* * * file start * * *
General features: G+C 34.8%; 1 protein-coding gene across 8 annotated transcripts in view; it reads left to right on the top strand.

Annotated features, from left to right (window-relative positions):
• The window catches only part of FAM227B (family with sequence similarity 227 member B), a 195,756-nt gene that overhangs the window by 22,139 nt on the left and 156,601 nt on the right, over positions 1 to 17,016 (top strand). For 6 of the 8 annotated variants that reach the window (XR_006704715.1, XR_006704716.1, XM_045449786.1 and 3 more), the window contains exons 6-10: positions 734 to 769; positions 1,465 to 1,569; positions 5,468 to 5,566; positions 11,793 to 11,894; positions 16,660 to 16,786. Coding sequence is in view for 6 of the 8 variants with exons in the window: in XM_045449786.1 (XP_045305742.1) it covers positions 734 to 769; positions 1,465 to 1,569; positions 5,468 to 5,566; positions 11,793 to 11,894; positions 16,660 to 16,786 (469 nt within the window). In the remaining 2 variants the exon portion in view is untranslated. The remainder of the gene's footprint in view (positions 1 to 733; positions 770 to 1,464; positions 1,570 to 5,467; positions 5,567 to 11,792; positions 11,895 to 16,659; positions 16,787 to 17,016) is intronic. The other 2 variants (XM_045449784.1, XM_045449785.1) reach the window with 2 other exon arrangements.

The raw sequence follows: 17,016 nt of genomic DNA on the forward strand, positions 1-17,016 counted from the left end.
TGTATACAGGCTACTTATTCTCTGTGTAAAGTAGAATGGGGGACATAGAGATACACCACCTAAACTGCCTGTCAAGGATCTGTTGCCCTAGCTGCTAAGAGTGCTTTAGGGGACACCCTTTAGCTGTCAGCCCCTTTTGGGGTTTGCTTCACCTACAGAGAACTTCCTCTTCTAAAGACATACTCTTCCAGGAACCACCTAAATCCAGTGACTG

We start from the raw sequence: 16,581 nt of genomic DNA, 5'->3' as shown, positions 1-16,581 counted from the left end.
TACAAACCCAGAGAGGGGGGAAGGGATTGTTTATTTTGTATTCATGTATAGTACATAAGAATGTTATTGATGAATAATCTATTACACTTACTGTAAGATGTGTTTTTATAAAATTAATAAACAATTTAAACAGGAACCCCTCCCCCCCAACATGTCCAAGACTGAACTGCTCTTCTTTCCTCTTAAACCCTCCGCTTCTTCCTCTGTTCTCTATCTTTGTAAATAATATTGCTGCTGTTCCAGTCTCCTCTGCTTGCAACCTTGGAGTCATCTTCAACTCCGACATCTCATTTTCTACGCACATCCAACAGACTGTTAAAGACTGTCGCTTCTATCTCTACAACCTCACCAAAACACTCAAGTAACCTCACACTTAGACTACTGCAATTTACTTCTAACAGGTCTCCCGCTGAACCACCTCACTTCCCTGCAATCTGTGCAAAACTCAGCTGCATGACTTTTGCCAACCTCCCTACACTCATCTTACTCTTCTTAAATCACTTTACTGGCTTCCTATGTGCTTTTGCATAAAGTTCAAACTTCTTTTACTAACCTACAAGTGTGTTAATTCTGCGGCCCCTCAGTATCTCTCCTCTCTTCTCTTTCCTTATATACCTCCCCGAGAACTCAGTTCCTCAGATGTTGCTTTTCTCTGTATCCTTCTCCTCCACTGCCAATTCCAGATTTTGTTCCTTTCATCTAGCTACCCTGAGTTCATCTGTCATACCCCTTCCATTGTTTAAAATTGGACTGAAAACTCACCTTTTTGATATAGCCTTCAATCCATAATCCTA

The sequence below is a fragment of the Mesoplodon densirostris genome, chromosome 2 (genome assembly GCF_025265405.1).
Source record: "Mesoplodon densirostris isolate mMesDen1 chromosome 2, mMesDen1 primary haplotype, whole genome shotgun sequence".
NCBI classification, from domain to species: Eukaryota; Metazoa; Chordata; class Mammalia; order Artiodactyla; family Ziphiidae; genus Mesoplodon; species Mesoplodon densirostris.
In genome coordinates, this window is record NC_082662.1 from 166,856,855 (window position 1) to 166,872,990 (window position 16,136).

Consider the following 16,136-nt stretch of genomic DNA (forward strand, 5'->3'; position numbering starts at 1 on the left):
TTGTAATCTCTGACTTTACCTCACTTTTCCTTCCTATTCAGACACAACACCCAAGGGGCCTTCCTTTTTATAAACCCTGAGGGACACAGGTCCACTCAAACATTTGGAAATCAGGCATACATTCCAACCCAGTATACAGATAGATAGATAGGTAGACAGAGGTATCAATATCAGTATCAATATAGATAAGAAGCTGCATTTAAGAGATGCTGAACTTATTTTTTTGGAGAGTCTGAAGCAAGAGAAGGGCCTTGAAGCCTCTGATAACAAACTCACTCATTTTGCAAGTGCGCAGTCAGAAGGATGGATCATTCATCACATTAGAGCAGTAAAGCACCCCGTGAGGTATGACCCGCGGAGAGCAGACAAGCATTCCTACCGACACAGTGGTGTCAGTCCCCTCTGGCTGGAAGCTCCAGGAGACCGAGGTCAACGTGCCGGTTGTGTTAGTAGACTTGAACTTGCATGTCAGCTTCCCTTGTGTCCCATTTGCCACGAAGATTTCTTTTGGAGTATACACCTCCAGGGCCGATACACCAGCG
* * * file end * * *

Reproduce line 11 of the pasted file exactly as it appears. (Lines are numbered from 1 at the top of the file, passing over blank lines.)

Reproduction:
In genome coordinates, this window is record NC_082662.1 from 166,856,855 (window position 1) to 166,872,990 (window position 16,136).